Learning about the Korean War in the District of Columbia

Armistice Declared in Panmunjom on July 27, 1953

The Korean War Veterans Memorial in Washington, D.C. was dedicated on July 27, 1995 Photo credit: M. Ciavardini

The Korean War Veterans Memorial in Washington, D.C. was dedicated on July 27, 1995
Photo credit: M. Ciavardini

The Korean War Veterans Memorial in Washington, D.C. brings warriors close to civilians. Seeing statues of soldiers and others in combat mode reminds viewers how frightening war is for those who fight it and for those who live in it. Seeing troops memorialized in this way instills silence among viewers. It’s as if we are watching ghosts at work.

More than 36,000 Americans died in the war, and an additional 100,000 were injured, all to prevent the communist north for encroaching on the democratic south, to prevent the Soviet Union from gaining too much ground south of that 38th parallel. Korea had belonged to Japan, but after the conclusion of World War II, other arrangements had to be made. It was agreed, for a while at least, that the dividing line would be the 38th parallel, separating communists from democrats, Soviet allies from American ones. That lasted until the North crossed over to the South, and the fighting began.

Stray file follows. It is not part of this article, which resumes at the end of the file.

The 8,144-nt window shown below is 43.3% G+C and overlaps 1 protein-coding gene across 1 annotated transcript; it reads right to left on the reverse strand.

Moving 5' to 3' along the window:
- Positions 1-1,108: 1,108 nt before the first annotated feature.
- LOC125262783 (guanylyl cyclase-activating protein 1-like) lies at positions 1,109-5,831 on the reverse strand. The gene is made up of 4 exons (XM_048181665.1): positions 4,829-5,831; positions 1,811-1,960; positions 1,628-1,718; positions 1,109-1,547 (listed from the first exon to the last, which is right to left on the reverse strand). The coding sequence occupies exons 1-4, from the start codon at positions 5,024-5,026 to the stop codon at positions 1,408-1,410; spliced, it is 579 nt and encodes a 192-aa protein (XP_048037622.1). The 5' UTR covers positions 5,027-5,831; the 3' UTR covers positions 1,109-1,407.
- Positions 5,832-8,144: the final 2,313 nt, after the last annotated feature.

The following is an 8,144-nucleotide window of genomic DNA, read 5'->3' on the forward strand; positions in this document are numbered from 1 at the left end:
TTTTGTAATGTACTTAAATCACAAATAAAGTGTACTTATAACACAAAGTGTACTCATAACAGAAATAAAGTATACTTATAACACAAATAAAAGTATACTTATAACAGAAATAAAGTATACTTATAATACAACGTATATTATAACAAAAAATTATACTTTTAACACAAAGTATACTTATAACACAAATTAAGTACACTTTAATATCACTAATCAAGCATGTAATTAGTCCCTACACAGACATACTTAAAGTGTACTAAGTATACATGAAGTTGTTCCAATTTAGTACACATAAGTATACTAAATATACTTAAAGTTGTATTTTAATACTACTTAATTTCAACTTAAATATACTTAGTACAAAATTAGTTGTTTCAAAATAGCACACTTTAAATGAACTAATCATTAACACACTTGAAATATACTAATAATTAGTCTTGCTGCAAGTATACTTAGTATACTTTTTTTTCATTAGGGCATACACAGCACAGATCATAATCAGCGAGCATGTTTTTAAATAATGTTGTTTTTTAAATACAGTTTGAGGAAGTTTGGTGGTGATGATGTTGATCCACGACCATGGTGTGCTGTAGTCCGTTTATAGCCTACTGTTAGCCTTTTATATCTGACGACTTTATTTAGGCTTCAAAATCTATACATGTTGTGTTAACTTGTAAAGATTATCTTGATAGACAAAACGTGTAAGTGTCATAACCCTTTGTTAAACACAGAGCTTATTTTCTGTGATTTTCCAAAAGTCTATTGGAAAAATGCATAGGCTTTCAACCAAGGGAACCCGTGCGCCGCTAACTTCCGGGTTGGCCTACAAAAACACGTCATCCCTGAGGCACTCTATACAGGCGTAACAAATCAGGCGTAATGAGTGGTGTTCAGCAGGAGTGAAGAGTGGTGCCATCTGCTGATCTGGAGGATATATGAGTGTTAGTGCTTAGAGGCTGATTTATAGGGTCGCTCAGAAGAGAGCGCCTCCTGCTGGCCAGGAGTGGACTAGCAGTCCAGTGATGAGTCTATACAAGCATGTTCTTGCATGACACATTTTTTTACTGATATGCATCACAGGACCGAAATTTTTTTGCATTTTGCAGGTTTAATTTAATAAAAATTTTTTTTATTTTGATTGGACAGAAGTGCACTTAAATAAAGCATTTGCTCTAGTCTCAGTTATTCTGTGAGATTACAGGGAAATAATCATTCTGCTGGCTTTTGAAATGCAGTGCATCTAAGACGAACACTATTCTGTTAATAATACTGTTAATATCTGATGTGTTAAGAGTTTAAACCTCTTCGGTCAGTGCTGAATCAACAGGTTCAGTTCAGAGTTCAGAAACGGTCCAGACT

A war memorial in Washington, D.C. was dedicated in 1995.

The war effort in Korea is one that too many of us know too little about.

—Lori Tripoli

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